Biotechnology is forcing genetically engineered crops on the whole where multi-nationals are seeking monopolies for their products. Green Revolution increased productivity causing many countries to change into mechanization of agriculture and relay on the petrochemical industry. As a result agricultural output rose, but on the other hand, agriculture got subjected to Multi-nationals rules.  Companies such as Monsanto scoped a lot of profits as soon as it developed herbicides roundup. As much as supporters of GM claim their assurance of solving the food problem, there is no connection between the countries population and the prevalence of hunger. Unequal distribution of resources food limit is the ideal reason for hunger. Increased awareness about the dangers of the GM food is necessary where GMOs should be labeled to prevent their growth as they damage the environment (Anderson, 2010).

Argument Supporting the Use of GMOs Food

Besides the association of GMOs with potential harm on health, their benefits are still overwhelming. Also, most of the health effects associated with GMOs are yet to be proven hence doesn’t add more weight to unknown effects. According to the report by National Academy of Sciences, scientists claim that the GMOs foods are safer to consume as their counterparts non-GE food as they help in minimizing pesticides usage and have no adverse effects on the environment.  Genetically Modified crops can survive in severe conditions compared to the native varieties which may take numerous generations of evolution in achieving a similar resistance level (Keikotlhaile, Spanoghe, and Steurbaut, 2010). Following the rapidly growing population, the desirable benefit is the expansion of food supply to cater for the needs of the increased population by feeding more people. The committee failed to find the evidence linking the consumption of the genetically engineered foods in the food supply with increase food allergies, effects on the GI tract, as well as risk for horizontal gene transfer. The committee does not also find evidence linking the introduction of the genetically engineered crop to the health problems such as cancer, autism obesity, and kidney disease. They also admitted the presence of significant differences in gut microbes of various animal experiments, but come in terms that there is no anticipation of GE crops resulting in health problems. The committee also argued that any food can results in allergic reaction regardless of whether it’s genetically produced or organically produced. In general new any food, be it GE or not may pose adverse health effects which can be diagnosed in the long run. The discussion from the report of is optimistic in that the increased concentration of nutrients in both the non-GE and genetically engineered crop may contribute to favorable effects on a large population.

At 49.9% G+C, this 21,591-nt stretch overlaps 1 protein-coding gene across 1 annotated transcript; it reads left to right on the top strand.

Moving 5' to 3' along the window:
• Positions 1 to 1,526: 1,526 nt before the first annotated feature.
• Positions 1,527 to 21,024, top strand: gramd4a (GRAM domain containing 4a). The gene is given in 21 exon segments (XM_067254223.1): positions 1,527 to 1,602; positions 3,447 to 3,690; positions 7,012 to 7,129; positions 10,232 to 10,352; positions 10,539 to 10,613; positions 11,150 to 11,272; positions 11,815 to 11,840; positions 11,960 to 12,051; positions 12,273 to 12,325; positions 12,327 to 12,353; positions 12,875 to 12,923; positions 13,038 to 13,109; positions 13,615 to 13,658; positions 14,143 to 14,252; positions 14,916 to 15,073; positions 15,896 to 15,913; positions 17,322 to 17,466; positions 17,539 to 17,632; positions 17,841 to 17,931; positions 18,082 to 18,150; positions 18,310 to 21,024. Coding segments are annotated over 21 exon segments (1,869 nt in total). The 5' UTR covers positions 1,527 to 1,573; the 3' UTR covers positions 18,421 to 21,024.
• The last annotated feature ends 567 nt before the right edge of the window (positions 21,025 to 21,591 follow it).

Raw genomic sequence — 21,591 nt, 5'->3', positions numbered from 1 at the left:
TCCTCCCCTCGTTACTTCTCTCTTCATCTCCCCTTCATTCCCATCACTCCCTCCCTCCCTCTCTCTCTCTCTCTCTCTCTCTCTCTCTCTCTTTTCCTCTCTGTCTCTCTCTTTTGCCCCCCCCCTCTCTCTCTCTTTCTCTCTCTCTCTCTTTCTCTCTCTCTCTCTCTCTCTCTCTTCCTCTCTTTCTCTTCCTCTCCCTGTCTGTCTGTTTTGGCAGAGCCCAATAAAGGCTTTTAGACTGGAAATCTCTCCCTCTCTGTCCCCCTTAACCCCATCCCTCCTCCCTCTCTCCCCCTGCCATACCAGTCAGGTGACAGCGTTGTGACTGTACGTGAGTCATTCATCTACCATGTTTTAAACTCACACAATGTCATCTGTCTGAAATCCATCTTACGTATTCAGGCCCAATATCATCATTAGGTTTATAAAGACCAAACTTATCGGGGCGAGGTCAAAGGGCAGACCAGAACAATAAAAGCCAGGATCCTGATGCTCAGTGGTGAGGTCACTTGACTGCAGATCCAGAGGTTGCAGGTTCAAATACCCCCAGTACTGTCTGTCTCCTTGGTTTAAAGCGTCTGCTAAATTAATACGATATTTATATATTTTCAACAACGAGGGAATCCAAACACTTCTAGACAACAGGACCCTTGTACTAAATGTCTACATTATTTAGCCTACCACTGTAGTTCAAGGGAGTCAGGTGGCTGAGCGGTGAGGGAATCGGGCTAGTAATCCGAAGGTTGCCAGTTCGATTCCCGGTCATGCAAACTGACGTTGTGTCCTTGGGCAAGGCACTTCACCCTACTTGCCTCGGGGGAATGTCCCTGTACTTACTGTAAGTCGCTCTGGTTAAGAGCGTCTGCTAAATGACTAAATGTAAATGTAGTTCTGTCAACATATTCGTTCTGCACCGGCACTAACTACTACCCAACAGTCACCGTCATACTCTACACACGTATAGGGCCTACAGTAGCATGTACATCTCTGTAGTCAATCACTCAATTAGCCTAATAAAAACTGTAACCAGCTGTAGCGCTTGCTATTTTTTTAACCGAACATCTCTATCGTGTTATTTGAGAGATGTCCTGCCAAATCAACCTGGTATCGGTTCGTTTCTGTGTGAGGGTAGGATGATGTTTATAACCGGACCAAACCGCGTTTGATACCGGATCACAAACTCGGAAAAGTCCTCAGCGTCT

As much as several reports address various concerns in regards to the interaction of environment with GE crops, there is no evidence of the effects of biotechnology crops on honeybees. Research has demonstrated the decline of the monarch to have been caused by the glyphosate suppression of the milkweed, but instead they disagree on whether glyphosate has any effect on the monarch. Despite having gene flow from genetically engineered crops wild relatives, there are no highlighted examples showing an adverse impact on the environment. There is also no clear evidence of the relationship between drought resistant crops and the superweed birth (Domingo and Bordonaba, 2011)